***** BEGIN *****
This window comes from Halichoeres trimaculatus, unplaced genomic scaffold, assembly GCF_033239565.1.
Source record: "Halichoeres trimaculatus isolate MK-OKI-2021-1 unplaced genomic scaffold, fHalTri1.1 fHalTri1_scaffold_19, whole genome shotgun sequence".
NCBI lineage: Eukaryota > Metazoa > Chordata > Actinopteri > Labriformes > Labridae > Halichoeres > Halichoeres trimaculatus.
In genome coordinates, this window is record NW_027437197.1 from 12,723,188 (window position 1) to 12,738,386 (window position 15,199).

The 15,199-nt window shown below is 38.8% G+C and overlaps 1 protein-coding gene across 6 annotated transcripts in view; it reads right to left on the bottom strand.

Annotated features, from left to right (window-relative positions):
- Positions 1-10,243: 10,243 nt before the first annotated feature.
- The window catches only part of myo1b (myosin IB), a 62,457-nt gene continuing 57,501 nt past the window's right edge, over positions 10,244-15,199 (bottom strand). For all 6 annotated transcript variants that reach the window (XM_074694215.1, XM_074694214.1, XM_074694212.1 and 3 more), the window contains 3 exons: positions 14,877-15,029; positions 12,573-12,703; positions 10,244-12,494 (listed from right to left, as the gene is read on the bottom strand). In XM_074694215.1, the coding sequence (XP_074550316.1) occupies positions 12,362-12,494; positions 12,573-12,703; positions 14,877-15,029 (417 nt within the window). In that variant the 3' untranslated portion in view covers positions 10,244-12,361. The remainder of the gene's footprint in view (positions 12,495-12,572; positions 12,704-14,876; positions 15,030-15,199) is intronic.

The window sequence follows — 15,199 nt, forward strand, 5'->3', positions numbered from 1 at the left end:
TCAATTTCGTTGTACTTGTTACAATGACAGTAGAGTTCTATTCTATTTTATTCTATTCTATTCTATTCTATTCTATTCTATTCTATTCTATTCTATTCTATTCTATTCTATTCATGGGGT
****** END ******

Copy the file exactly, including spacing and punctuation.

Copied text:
This window comes from Halichoeres trimaculatus, unplaced genomic scaffold, assembly GCF_033239565.1.
Source record: "Halichoeres trimaculatus isolate MK-OKI-2021-1 unplaced genomic scaffold, fHalTri1.1 fHalTri1_scaffold_19, whole genome shotgun sequence".
NCBI lineage: Eukaryota > Metazoa > Chordata > Actinopteri > Labriformes > Labridae > Halichoeres > Halichoeres trimaculatus.
In genome coordinates, this window is record NW_027437197.1 from 12,723,188 (window position 1) to 12,738,386 (window position 15,199).

The 15,199-nt window shown below is 38.8% G+C and overlaps 1 protein-coding gene across 6 annotated transcripts in view; it reads right to left on the bottom strand.

Annotated features, from left to right (window-relative positions):
- Positions 1-10,243: 10,243 nt before the first annotated feature.
- The window catches only part of myo1b (myosin IB), a 62,457-nt gene continuing 57,501 nt past the window's right edge, over positions 10,244-15,199 (bottom strand). For all 6 annotated transcript variants that reach the window (XM_074694215.1, XM_074694214.1, XM_074694212.1 and 3 more), the window contains 3 exons: positions 14,877-15,029; positions 12,573-12,703; positions 10,244-12,494 (listed from right to left, as the gene is read on the bottom strand). In XM_074694215.1, the coding sequence (XP_074550316.1) occupies positions 12,362-12,494; positions 12,573-12,703; positions 14,877-15,029 (417 nt within the window). In that variant the 3' untranslated portion in view covers positions 10,244-12,361. The remainder of the gene's footprint in view (positions 12,495-12,572; positions 12,704-14,876; positions 15,030-15,199) is intronic.

The window sequence follows — 15,199 nt, forward strand, 5'->3', positions numbered from 1 at the left end:
TCAATTTCGTTGTACTTGTTACAATGACAGTAGAGTTCTATTCTATTTTATTCTATTCTATTCTATTCTATTCTATTCTATTCTATTCTATTCTATTCTATTCTATTCTATTCATGGGGT